Capt. Lane Zimmer said understanding redfish patterns this time of year can help you pinpoint  general location where you’re likely to find fish.

“Redfish are going to be primarily in the smaller marsh ponds,” he said. “It got real cold (this winter); they got real deep — in the deep holes trying to survive. After that, they kind of came out into the big open bodies of water, and (in March) we were starting to see them transition into the marsh where they should be.”

When fishing those small marsh ponds, Zimmer likes sight-fishing the redfish. However, he said he absolutely never goes sight-fishing by the naked eye.

“What you really, really need to do the whole sight-fishing thing is a really good pair of sunglasses,” he said. 

Zimmer uses Costa 580G copper lenses, and he said they help his vision tremendously in a bright, glaring sun.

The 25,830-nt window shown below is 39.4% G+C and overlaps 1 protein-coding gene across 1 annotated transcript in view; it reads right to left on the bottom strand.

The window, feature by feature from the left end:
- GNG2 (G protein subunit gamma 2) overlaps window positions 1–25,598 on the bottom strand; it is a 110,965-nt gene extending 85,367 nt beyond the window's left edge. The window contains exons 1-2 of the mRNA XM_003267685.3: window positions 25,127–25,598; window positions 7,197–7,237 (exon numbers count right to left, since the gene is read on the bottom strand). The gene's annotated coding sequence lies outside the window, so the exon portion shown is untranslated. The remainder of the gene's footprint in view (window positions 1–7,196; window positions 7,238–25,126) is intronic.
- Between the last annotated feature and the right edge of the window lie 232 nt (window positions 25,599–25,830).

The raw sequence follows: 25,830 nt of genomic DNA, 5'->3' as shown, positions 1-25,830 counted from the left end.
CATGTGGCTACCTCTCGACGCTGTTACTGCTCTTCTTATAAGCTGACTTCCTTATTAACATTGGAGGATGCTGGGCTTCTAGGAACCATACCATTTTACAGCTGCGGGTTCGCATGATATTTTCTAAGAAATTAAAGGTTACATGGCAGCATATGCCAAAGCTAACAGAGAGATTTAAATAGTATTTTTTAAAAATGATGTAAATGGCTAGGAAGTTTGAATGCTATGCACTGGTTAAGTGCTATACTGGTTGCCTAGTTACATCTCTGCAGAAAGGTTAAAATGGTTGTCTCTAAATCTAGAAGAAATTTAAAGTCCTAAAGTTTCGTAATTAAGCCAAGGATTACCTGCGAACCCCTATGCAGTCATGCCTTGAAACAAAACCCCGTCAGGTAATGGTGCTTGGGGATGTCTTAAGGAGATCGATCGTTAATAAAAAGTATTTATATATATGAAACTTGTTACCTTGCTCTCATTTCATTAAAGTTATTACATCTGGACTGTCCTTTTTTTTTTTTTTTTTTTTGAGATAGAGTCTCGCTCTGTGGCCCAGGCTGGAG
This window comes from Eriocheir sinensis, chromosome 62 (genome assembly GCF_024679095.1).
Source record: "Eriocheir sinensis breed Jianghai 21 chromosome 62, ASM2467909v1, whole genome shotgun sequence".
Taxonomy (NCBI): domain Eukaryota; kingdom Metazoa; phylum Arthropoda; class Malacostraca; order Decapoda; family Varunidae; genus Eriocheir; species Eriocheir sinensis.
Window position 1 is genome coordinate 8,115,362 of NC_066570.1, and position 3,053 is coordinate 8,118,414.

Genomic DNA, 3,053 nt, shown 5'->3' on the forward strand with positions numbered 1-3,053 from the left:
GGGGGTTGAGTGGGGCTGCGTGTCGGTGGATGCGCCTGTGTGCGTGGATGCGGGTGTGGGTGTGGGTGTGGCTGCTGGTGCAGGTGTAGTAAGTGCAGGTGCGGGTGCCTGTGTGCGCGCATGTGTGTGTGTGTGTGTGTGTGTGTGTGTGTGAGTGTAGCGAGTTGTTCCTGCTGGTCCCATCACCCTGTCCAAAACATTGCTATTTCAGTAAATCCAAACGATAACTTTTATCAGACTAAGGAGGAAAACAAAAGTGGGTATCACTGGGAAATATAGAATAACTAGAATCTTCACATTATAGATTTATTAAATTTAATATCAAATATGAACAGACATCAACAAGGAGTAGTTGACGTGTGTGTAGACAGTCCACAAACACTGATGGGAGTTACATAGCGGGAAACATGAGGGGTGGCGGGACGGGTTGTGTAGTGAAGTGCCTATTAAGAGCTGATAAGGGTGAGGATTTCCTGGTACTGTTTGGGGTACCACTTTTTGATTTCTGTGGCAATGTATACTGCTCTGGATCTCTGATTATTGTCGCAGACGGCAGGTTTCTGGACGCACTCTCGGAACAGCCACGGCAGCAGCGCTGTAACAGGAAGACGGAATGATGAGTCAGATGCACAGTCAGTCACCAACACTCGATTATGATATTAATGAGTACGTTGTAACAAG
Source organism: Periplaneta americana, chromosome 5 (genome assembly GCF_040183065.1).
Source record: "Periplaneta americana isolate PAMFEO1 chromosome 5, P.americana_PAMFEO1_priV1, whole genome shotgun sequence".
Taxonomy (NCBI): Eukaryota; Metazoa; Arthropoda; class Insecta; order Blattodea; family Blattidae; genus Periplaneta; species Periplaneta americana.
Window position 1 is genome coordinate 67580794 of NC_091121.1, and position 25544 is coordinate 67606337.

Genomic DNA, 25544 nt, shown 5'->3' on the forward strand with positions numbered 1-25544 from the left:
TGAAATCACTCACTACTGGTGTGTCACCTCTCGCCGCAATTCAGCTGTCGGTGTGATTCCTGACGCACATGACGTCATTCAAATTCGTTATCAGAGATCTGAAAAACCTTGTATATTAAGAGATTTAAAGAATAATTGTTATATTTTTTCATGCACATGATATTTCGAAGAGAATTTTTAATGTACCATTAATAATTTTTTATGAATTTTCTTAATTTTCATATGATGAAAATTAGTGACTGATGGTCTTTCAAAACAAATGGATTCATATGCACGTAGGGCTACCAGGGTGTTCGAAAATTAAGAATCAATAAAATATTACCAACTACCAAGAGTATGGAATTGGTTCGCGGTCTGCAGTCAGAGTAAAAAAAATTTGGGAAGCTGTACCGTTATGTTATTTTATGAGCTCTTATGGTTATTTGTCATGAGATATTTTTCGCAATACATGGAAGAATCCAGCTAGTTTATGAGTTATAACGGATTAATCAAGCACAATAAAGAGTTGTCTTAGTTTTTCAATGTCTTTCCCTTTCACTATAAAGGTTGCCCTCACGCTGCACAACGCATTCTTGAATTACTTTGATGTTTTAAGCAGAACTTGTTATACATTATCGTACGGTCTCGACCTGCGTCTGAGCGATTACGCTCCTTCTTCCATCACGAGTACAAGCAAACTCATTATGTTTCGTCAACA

“It gives you a lot of contrast in the water,” he said. “It lets you see that redfish’s fins and tail compared to the bottom.”

Next to sunglasses, finding clean water while floating in super shallow ponds is extremely important, according to Zimmer — but he said it’s not the end of the world if the water is dirty.

“You can make them out if it’s a bright sunny day and you’ve got kind of stained water,” he said. “You can still pick up on their pectoral fins and tell they’re moving, but it does make it difficult when the water is pretty stained.”

One of the most difficult things in fishing is locating productive areas. That’s easier, though, when sight-fishing because Zimmer said there’s usually a clear sign if there is redfish in a pond.

“You’ll see a couple sheepshead and drum, but you’ll see a lot of stingrays,” he said. “If you’re in a pond with some stingrays in it, you’re going to have redfish in there. They get in there together.”

When Zimmer spots a fish, the aggressiveness of it determines what he casts.

“If they want to hit something flashy, I’ll throw a spoon. If they want something a little more subtle, I’ll throw a (Mad Mullet),” he said.

A Mad Mullet is a soft plastic swimbait made by Zimmer.